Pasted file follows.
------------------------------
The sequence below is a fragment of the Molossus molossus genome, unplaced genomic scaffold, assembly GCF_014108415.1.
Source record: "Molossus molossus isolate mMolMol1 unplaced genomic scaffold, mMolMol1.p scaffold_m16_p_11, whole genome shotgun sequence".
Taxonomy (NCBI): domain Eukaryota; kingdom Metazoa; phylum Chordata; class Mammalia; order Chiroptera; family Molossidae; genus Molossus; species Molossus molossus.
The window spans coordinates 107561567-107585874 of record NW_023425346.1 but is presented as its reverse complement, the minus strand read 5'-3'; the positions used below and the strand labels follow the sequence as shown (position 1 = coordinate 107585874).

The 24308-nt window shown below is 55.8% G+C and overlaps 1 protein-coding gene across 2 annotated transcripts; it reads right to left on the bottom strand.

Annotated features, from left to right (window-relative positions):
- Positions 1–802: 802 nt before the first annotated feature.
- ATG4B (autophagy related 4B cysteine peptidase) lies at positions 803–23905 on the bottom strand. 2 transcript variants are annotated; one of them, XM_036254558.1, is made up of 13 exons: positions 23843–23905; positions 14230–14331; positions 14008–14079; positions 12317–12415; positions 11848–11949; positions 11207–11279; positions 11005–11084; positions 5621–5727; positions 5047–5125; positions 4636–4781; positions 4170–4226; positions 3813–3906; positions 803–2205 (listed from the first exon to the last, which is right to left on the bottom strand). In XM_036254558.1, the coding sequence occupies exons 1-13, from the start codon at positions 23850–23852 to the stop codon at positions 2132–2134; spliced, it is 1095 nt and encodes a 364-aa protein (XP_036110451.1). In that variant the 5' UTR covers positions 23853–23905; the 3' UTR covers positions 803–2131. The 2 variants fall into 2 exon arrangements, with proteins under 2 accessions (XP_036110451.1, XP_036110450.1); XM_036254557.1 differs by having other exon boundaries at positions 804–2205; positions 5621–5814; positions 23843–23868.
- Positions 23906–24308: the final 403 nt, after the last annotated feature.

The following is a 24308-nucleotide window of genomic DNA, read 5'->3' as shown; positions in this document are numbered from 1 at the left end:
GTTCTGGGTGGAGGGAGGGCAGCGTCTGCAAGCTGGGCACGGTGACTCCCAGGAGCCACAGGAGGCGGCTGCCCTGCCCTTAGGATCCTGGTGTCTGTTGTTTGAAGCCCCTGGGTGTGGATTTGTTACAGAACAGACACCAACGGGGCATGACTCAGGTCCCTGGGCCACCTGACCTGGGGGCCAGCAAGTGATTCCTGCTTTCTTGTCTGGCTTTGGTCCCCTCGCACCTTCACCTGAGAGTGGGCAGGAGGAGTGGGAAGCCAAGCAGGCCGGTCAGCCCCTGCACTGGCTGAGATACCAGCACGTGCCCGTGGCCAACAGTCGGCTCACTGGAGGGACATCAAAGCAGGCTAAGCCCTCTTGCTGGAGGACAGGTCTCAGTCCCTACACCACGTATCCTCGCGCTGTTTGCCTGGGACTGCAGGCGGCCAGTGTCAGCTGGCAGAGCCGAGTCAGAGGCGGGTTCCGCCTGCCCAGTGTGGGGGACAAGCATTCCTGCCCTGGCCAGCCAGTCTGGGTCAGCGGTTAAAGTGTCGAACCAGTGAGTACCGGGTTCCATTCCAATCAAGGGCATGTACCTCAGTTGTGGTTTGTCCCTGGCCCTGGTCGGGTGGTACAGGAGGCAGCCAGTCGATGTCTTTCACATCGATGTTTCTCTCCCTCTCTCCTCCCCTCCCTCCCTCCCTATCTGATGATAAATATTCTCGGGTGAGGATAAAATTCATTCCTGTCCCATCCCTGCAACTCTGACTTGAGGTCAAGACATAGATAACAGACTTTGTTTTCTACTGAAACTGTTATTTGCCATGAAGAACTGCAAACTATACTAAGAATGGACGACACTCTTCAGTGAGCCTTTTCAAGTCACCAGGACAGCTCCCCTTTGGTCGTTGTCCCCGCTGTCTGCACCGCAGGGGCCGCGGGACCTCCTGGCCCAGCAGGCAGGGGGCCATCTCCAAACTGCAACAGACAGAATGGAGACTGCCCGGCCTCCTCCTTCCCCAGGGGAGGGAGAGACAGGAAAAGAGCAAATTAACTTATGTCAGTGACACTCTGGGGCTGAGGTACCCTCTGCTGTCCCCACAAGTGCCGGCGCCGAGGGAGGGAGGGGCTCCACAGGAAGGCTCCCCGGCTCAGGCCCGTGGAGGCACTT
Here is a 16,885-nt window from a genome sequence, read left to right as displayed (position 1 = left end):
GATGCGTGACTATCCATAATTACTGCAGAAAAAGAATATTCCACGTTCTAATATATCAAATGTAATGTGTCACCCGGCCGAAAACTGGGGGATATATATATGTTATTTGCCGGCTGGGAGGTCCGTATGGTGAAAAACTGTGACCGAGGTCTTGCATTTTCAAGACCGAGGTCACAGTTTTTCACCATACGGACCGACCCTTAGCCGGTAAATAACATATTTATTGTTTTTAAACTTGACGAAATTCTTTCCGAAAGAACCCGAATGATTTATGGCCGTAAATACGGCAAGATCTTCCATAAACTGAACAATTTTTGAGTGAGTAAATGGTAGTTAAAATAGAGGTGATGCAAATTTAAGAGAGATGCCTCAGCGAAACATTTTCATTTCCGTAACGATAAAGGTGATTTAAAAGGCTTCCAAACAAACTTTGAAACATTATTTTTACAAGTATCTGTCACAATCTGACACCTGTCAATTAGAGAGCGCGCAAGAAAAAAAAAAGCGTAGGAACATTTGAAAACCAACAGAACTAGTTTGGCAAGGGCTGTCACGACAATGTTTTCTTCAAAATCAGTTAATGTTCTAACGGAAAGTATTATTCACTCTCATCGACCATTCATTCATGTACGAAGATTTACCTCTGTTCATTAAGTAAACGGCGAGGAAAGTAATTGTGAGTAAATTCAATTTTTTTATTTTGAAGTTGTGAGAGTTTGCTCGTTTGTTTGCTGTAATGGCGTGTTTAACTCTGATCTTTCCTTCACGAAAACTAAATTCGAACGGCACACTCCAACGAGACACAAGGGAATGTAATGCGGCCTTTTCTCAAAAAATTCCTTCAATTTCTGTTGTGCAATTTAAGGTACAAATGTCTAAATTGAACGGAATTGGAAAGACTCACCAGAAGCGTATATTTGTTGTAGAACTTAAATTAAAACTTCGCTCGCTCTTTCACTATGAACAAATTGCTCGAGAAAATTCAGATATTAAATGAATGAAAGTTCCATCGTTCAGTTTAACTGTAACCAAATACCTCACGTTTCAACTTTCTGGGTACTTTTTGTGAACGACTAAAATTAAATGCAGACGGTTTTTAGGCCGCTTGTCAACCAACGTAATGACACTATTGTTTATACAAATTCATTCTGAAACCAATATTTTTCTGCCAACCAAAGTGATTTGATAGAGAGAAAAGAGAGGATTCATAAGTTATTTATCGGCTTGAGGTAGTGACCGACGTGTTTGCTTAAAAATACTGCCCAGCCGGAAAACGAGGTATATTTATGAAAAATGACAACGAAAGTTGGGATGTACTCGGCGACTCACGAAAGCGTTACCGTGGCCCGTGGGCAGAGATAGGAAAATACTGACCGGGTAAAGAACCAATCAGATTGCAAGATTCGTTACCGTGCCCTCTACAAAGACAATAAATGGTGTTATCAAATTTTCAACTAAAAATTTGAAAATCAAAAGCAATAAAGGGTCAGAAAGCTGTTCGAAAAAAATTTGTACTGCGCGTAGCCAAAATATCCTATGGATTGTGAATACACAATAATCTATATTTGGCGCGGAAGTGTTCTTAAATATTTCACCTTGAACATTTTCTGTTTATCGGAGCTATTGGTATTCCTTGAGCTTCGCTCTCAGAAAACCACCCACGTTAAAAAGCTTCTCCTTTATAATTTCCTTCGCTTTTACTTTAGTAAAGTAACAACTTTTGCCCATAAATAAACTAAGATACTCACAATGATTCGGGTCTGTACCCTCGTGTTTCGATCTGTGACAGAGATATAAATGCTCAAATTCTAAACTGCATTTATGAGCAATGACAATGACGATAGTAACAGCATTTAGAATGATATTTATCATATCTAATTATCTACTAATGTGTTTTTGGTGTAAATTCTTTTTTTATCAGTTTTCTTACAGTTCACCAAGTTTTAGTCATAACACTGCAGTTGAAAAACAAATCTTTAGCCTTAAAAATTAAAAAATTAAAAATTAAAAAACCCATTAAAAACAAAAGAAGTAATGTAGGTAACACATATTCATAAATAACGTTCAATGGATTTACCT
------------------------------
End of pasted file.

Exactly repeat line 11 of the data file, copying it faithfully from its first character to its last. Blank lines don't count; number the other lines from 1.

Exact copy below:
GTTCTGGGTGGAGGGAGGGCAGCGTCTGCAAGCTGGGCACGGTGACTCCCAGGAGCCACAGGAGGCGGCTGCCCTGCCCTTAGGATCCTGGTGTCTGTTGTTTGAAGCCCCTGGGTGTGGATTTGTTACAGAACAGACACCAACGGGGCATGACTCAGGTCCCTGGGCCACCTGACCTGGGGGCCAGCAAGTGATTCCTGCTTTCTTGTCTGGCTTTGGTCCCCTCGCACCTTCACCTGAGAGTGGGCAGGAGGAGTGGGAAGCCAAGCAGGCCGGTCAGCCCCTGCACTGGCTGAGATACCAGCACGTGCCCGTGGCCAACAGTCGGCTCACTGGAGGGACATCAAAGCAGGCTAAGCCCTCTTGCTGGAGGACAGGTCTCAGTCCCTACACCACGTATCCTCGCGCTGTTTGCCTGGGACTGCAGGCGGCCAGTGTCAGCTGGCAGAGCCGAGTCAGAGGCGGGTTCCGCCTGCCCAGTGTGGGGGACAAGCATTCCTGCCCTGGCCAGCCAGTCTGGGTCAGCGGTTAAAGTGTCGAACCAGTGAGTACCGGGTTCCATTCCAATCAAGGGCATGTACCTCAGTTGTGGTTTGTCCCTGGCCCTGGTCGGGTGGTACAGGAGGCAGCCAGTCGATGTCTTTCACATCGATGTTTCTCTCCCTCTCTCCTCCCCTCCCTCCCTCCCTATCTGATGATAAATATTCTCGGGTGAGGATAAAATTCATTCCTGTCCCATCCCTGCAACTCTGACTTGAGGTCAAGACATAGATAACAGACTTTGTTTTCTACTGAAACTGTTATTTGCCATGAAGAACTGCAAACTATACTAAGAATGGACGACACTCTTCAGTGAGCCTTTTCAAGTCACCAGGACAGCTCCCCTTTGGTCGTTGTCCCCGCTGTCTGCACCGCAGGGGCCGCGGGACCTCCTGGCCCAGCAGGCAGGGGGCCATCTCCAAACTGCAACAGACAGAATGGAGACTGCCCGGCCTCCTCCTTCCCCAGGGGAGGGAGAGACAGGAAAAGAGCAAATTAACTTATGTCAGTGACACTCTGGGGCTGAGGTACCCTCTGCTGTCCCCACAAGTGCCGGCGCCGAGGGAGGGAGGGGCTCCACAGGAAGGCTCCCCGGCTCAGGCCCGTGGAGGCACTT